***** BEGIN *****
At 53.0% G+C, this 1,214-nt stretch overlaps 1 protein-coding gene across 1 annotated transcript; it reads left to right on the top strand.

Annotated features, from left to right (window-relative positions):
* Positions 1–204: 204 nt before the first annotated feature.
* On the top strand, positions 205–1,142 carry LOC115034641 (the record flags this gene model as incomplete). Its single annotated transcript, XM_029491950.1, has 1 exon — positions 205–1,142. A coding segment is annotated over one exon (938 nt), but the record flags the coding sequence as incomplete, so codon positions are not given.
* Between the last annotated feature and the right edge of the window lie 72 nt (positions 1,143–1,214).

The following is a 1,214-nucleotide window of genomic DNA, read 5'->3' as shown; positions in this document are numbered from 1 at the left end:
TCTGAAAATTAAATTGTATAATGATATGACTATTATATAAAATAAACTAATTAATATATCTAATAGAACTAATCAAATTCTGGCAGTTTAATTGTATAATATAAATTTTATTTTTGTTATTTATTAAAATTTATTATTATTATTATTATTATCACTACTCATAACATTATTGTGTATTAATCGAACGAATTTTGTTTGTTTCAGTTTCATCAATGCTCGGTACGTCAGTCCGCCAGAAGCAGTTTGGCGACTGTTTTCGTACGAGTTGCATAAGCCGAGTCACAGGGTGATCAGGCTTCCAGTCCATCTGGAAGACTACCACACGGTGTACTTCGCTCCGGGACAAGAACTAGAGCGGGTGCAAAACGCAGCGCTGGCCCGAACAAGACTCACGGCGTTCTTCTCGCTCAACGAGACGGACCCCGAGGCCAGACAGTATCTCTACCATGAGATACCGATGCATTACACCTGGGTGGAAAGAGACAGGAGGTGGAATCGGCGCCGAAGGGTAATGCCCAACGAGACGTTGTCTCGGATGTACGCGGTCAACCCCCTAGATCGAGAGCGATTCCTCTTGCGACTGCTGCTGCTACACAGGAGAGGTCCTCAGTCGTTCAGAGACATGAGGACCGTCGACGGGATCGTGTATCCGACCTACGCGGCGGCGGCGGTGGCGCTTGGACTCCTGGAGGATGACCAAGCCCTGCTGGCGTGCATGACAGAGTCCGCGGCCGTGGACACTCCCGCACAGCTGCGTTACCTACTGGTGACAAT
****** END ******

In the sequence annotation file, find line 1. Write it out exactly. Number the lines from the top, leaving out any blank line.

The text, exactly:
At 53.0% G+C, this 1,214-nt stretch overlaps 1 protein-coding gene across 1 annotated transcript; it reads left to right on the top strand.